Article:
Experts Weigh Direct, Indirect
Impact Of S&P’s U.S. Downgrade
BY MARK E. RUQUET AND PHIL GUSMAN
INSURERS AND REINSURERS will not likely see a direct impact from Standard & Poor’s recent downgrade of U.S. long-term sovereign debt, experts say, but the
underlying economic conditions that led to
the downgrade could cause some of the same
issues experienced in 2008 to re-emerge.
Insurance Information Institute
President Robert P. Hartwig says the
downgrade has no impact on the
solvency of insurers or their claims-paying ability. He notes that U.S.
Treasury accounts for 6 percent of
invested assets, making it a minor
position in the overall financial picture
Hartwig also says the National Association of Insurance Commissioners (NAIC)
issued a statement saying there would be no
impact on insurers’ investments and that
risk-based capital and asset-valuation reserves
would be unaffected. He explains that this
means insurers do not have to worry about
putting up more cash for reserves.
The Aug. 5 action by S&P to downgrade
the U.S. sovereign rating by one notch
from “AAA” to “AA+” is “trivial,” Hartwig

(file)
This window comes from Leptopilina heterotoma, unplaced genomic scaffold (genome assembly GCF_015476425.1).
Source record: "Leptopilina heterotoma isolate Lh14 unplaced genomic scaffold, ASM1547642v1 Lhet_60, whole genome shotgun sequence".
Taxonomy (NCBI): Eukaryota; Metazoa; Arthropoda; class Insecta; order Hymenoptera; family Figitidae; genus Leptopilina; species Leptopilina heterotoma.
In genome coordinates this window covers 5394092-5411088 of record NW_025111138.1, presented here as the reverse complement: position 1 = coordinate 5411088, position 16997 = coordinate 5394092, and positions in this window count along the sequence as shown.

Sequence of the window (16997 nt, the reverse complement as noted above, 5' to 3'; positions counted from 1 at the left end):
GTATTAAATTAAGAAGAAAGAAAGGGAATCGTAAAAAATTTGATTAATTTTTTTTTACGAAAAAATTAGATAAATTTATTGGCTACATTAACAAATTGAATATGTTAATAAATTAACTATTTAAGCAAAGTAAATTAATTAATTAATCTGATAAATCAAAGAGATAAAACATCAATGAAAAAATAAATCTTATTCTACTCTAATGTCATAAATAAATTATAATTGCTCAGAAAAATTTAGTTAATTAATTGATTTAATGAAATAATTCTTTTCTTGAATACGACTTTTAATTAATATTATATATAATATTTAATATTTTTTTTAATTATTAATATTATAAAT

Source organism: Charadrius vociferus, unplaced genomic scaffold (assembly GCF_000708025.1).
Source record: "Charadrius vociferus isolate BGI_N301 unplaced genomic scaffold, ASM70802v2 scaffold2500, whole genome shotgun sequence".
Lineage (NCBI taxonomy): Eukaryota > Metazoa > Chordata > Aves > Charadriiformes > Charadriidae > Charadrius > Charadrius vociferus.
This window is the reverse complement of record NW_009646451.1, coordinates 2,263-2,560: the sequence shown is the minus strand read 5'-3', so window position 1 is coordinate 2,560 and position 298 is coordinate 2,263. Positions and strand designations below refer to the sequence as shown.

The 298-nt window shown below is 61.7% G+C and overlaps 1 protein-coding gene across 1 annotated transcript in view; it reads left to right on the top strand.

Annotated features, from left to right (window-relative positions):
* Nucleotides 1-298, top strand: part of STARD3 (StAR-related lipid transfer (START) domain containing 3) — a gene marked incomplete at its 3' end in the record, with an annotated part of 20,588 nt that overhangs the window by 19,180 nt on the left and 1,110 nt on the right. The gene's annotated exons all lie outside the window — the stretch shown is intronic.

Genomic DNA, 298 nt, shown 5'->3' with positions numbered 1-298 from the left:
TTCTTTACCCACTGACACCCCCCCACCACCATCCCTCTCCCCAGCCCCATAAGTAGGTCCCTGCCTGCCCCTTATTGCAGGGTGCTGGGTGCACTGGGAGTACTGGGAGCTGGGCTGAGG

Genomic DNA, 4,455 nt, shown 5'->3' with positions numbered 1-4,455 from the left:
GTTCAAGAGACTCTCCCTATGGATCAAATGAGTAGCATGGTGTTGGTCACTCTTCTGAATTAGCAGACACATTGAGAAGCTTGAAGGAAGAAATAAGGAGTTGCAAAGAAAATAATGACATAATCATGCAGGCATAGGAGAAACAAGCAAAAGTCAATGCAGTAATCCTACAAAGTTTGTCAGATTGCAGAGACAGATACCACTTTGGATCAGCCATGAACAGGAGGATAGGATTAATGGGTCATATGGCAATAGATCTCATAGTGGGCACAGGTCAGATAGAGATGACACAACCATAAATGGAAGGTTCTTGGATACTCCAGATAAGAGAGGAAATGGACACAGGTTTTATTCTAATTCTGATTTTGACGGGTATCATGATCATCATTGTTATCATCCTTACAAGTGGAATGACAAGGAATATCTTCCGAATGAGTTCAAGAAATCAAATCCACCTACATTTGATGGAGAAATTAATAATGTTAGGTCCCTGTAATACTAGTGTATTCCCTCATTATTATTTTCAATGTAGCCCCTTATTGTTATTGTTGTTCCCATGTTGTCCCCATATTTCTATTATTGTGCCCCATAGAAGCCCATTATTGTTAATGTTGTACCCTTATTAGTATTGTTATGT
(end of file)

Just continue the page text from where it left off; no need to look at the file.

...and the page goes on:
says, compared to the market disruptions
three years ago, and he adds that Treasury
bonds still remain the “safest security in
the world” for investors.
In its statement, the NAIC says it sees
no current impact on insurers’ capital, but
it would “consider changes to our regula-
tory treatment if it becomes necessary in
Reinsurance broker Guy Carpenter issued
a report saying it also sees no impact on the
P&C industry. Guy Carpenter illustrates the
point by noting that in an S&P European
model where the U.S. rating dropped to
“AA-,” capital charges moved upward only
by about 0.3 points.
Guy Carpenter did say that if the downgrade further weakens the U.S. dollar, for-
eign companies could look to target U.S.
carriers for acquisition.
Financial analysts also were not pushing the panic button in their evaluations
of the P&C industry.
Sandler O’Neil Research says in a note
that the “impact on the insurance indus-
try is reasonably modest.” The biggest
impact would be on carriers’
portfolios that hold U.S. government debt.